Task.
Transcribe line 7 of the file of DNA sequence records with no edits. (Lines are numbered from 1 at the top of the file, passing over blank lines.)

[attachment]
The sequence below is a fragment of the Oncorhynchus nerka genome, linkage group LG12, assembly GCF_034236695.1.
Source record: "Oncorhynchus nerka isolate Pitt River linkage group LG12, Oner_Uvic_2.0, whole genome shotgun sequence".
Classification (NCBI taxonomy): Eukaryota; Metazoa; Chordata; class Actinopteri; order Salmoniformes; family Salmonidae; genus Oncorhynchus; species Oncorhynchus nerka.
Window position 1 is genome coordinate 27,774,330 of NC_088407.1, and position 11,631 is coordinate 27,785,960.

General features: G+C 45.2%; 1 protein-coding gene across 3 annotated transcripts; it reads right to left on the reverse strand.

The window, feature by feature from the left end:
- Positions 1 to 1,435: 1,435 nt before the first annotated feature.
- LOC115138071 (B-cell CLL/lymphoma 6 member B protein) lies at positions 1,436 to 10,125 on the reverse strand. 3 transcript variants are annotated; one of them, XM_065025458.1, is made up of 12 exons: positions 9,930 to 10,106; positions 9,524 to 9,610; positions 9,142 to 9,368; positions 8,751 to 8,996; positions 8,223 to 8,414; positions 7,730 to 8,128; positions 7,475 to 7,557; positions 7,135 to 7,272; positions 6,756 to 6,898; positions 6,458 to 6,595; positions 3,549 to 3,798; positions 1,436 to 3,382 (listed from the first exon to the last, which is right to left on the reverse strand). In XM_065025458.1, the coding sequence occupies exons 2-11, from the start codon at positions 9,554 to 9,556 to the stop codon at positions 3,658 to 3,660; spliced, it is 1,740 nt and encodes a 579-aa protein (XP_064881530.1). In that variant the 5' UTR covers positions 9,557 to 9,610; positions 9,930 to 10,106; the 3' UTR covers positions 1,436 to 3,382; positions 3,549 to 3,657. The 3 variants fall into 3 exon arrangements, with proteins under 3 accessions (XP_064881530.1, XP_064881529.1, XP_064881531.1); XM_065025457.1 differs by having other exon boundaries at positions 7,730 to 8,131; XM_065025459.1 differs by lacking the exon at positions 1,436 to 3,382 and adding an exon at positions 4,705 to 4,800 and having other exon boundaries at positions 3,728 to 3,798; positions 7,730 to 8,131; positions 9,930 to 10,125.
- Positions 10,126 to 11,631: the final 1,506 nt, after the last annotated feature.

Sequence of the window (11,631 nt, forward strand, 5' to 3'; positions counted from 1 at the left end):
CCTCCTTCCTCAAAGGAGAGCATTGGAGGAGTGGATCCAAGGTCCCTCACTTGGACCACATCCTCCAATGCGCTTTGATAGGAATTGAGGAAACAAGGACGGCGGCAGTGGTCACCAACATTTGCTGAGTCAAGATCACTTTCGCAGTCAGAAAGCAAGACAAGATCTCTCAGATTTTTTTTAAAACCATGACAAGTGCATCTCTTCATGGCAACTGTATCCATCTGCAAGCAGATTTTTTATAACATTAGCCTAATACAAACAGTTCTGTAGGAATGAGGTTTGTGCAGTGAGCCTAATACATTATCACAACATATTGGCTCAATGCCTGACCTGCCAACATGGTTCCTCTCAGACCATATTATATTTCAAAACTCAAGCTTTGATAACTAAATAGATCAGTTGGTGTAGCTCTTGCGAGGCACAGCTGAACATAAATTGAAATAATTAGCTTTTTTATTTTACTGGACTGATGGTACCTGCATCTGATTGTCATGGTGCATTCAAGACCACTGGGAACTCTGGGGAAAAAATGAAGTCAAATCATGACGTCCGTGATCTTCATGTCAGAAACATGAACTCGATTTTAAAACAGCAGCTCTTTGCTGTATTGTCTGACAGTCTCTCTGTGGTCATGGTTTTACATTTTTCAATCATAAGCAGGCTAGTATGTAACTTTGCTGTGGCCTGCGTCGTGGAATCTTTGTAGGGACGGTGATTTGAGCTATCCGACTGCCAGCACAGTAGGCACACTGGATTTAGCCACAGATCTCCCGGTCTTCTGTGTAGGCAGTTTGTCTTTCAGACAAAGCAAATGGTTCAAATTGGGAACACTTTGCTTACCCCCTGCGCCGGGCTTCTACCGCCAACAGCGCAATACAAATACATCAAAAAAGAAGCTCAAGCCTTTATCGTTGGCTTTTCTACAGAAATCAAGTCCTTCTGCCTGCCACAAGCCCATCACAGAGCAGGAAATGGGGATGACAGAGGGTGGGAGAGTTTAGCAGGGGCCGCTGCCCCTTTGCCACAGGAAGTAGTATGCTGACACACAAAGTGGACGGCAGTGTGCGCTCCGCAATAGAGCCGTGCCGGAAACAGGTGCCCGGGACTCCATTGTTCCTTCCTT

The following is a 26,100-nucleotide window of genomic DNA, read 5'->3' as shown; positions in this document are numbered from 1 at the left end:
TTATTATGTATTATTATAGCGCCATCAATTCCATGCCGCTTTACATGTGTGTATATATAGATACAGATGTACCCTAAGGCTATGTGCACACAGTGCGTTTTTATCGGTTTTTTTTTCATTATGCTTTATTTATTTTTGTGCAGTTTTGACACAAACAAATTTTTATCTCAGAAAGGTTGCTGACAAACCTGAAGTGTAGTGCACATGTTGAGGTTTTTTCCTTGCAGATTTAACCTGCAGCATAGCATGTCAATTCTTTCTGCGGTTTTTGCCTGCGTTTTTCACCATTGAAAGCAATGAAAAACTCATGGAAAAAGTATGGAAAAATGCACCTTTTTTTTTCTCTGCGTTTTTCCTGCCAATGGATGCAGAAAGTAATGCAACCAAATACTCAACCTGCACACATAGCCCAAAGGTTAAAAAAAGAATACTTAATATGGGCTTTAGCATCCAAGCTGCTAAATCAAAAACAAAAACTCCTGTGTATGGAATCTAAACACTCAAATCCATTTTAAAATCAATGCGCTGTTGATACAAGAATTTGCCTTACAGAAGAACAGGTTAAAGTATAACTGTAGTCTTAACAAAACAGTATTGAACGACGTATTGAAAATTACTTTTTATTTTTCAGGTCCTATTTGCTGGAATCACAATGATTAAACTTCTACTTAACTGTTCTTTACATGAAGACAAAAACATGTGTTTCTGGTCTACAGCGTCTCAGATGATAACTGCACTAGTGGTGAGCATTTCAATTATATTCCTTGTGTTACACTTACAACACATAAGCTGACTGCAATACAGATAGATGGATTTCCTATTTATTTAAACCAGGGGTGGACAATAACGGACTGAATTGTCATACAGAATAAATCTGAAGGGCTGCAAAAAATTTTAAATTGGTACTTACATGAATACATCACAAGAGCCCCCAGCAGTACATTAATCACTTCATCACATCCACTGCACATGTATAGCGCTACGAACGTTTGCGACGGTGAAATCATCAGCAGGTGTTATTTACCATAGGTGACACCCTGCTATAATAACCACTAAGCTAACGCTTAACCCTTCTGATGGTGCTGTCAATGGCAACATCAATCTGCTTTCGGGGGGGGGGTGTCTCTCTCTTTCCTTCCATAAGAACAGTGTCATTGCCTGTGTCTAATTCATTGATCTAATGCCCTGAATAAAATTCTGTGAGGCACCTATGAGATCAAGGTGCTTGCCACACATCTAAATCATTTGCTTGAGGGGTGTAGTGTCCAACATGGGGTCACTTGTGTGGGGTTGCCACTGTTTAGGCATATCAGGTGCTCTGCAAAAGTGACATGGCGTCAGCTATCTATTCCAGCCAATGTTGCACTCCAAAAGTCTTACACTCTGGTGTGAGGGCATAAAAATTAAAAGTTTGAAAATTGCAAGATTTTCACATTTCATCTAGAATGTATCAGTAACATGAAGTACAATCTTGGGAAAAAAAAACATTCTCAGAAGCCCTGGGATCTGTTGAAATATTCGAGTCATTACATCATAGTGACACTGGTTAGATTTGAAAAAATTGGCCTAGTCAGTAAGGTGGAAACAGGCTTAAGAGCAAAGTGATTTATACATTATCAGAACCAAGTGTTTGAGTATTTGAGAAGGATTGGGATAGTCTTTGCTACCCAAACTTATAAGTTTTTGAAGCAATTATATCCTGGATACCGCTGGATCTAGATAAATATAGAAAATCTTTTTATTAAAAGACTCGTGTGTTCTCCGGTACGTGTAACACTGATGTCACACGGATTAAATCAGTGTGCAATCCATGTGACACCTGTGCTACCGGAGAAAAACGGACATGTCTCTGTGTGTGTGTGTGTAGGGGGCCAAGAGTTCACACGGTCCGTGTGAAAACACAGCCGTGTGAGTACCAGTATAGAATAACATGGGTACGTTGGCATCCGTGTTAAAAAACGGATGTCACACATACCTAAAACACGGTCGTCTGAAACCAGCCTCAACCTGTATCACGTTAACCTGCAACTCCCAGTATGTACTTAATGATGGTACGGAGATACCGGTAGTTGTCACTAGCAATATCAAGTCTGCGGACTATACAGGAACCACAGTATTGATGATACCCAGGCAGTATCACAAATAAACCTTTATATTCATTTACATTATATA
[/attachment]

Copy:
- Positions 1 to 1,435: 1,435 nt before the first annotated feature.